The cylindrical peripheries 25 and 26' of the end caps, while concentric on the shaft, are axially spaced from each other and the pole forming member 16 is of suflicient length that the peripheries are radially aligned to have separate portions of the pole forming member radially aligned with the peripheries to define air gaps 32 and 33 therebetween. Positioned within each gap is a portion of rotor cages 34 and 35. Each rotor cage, referring to the rotor cage 34, has a hub'36 which includes a set screw 37 that secures the cage to the shaft 21, though other securing means may be employed if desired. Integral with the hub is an axially extending annular flange portion 38 in which equally spaced slots 39 are cut to form teeth 40. Only the teeth of the cages extend into the air gaps 32 and 33.

With the above structure it will be appreciated that the permanent magnet means is prevented from rotation while torque exerted on the teeth 40 of the rotor cages is transmitted to the shaft to effect rotational movement thereof. For creating the driving torque on the teeth 40 the permanent magnet 24 is polarized axially to cause the cylindrical periphery of the end caps to be oppositely magnetized such as the surface 25 being a North pole and the surface 26 being a South pole. The lowest reluctance path for the permanent magnet flux is thus through the end cap 25, the teeth 40, the pole forming member 16 and/or tubing 13, the teeth 41 of the cage 35 and the end cap 26 as shown by the dotted line 24'.

The motor, when operated, requires energization of the windings 20 of the stator in special manner and one such manner of energization has one pole be an N pole, as indicated by the reference character N and a once removed pole be a South pole, such as indicated by the reference character 8. The stator magnetic flux produced by the poles thus flows in a low reluctance path that, as to the gap 32, includes the teeth of the N pole, the teeth 40 adjacent the N pole, the end cap 25, the teeth 40 adjacent the S pole and N pole. Such a path is indicated by the dotted line 42. The interaction of the two fluxes on the teeth 40 and 41 will accordingly tend to produce torque to rotate the shaft.

In accordance with the present invention, the end caps 25 and 26 are made of a low reluctance material as for example sinterediron. The rotor cages 34 and 35 are also made of low reluctance material, such as annealed cold rolled steel or sintered iron as are the tube 13 and the pole forming member 16. The flux path for both the flux of the permanent magnet means and the flux produced by the stator will accordingly traverse a path which has the lower reluctance and such paths are as heretofore described.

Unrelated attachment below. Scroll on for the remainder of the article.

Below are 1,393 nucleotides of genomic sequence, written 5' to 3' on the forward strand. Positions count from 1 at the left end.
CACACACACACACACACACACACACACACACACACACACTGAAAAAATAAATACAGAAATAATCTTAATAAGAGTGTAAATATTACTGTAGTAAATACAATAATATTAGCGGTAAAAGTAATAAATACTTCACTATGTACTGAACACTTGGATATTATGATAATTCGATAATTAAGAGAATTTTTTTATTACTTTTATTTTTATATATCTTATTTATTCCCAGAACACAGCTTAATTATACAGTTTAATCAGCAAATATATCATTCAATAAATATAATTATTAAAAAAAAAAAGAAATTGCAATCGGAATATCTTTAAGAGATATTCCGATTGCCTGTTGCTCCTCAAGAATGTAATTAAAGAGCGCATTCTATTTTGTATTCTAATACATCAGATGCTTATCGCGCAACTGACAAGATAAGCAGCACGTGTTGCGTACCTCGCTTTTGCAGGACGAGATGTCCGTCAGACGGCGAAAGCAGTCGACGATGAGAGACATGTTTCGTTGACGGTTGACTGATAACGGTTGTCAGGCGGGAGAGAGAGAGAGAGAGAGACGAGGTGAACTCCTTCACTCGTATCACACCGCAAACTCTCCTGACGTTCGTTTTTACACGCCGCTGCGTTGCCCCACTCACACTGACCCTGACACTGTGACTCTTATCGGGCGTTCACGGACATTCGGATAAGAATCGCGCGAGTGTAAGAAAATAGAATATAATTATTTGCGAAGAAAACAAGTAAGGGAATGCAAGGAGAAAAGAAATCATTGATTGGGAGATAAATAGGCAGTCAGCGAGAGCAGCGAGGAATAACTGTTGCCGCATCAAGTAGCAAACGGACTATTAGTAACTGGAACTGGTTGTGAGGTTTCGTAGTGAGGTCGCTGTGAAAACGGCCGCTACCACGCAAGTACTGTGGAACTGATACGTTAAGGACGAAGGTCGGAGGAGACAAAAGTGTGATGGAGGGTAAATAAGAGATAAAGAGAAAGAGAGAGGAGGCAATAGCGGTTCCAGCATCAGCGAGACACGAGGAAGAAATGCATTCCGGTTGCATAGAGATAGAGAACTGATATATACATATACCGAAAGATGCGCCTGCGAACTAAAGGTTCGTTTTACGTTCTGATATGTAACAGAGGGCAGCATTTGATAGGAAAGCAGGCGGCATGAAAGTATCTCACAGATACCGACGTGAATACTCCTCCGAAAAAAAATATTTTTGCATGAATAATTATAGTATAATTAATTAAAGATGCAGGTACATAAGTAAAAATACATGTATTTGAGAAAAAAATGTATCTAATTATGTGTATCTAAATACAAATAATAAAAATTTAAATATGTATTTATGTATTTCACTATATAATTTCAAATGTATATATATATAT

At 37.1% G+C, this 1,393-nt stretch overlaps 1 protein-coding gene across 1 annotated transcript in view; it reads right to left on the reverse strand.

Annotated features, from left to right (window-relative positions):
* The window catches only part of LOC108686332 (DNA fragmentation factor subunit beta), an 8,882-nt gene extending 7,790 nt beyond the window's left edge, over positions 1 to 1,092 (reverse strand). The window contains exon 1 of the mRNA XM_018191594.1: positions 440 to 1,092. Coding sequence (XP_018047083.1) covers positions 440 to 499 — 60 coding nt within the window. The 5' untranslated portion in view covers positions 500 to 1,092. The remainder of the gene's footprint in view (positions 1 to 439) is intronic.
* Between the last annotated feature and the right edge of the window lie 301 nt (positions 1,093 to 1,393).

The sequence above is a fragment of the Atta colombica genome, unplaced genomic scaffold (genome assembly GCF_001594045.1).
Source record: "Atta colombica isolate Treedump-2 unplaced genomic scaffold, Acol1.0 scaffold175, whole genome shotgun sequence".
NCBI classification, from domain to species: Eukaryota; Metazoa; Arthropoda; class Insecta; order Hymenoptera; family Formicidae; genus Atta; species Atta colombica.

The bearings 27 and 28 have flanges which serve to locate the permanent magnet means with respect to the rotor cages and prevent axial movement thereof along the shaft. The bearings may be formed of conventional bearing material such as polytetrafluoroethylene or a copper containing metal.

While there has been disclosed in the specific embodiment a permanent magnet such as formed from Alnicd' material, it will also be understood that the present invention contemplates the use of a DC. energized winding as another magnet means for providing a source of substantially constant, unidirectional magnetic flux.

It will accordingly be appreciated that there has been disclosed an electric motor that includes a stator having tooth forming poles and a permanent magnet means. The motor functions as a stepping motor by the utilization of a pair of rotor cages that have teeth which are positioned between the pole teeth at the cages outer peripheries and the permanent magnet means at the cages inner peripheries. The flux produced by the stator .4 and the permanent magnet means flux both traverse a path that includes teeth of the cages. With energization of the stator the cage teeth are caused to be moved into the position which produces the path of lowest reluctance and such movement is delivered to the output shaft of the motor. By the present invention, the inertia of the rotor is substantially reduced by forming the permanent magnet means as part of the stator and preventing it from rotating with the shaft thereby lessening the mass of the rotor and hence the torque required to start and stop the rotor for each step that the output shaft is caused ,to move.